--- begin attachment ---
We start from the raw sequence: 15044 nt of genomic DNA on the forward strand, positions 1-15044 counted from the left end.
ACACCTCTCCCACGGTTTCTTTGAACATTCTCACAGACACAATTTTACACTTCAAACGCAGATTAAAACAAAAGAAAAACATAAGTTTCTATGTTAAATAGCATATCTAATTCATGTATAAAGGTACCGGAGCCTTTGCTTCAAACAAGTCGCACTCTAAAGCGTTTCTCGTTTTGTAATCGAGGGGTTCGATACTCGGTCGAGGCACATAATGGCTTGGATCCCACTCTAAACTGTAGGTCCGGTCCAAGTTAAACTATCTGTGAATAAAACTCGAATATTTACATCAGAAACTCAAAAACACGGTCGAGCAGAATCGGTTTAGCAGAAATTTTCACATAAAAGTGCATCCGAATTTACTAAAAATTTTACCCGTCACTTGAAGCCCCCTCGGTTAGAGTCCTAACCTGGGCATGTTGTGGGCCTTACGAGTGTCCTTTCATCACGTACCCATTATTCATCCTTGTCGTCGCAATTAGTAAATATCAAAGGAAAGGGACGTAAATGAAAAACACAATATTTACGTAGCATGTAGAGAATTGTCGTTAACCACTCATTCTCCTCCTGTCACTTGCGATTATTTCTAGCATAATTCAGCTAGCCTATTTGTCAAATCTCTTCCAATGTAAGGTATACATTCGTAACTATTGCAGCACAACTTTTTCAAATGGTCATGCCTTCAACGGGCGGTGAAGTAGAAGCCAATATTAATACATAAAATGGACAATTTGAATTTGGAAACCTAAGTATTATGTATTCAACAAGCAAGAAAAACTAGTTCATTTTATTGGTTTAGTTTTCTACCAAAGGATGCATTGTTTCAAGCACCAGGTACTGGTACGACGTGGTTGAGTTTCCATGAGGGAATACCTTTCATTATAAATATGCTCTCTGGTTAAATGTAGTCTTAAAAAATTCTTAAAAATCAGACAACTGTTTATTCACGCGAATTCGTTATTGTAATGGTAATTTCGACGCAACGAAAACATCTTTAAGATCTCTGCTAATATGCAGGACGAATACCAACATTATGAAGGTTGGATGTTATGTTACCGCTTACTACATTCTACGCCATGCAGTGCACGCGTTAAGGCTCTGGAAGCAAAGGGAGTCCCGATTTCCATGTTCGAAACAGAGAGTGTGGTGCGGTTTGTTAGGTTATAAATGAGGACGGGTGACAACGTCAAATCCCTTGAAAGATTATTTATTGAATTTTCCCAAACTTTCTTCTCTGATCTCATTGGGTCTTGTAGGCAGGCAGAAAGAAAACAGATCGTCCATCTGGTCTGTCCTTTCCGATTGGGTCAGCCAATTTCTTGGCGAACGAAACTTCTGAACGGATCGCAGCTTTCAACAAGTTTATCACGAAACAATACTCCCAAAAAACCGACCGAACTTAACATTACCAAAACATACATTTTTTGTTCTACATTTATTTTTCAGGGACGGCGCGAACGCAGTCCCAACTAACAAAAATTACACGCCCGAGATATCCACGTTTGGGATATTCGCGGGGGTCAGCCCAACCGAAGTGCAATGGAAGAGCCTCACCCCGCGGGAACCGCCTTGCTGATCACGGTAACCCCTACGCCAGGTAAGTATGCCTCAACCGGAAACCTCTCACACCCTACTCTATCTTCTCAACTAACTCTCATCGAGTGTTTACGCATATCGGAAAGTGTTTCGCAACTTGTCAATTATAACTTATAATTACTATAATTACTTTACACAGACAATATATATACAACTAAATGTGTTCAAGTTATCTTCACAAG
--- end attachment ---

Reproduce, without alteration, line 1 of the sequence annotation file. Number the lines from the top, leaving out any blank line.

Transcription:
We start from the raw sequence: 15044 nt of genomic DNA on the forward strand, positions 1-15044 counted from the left end.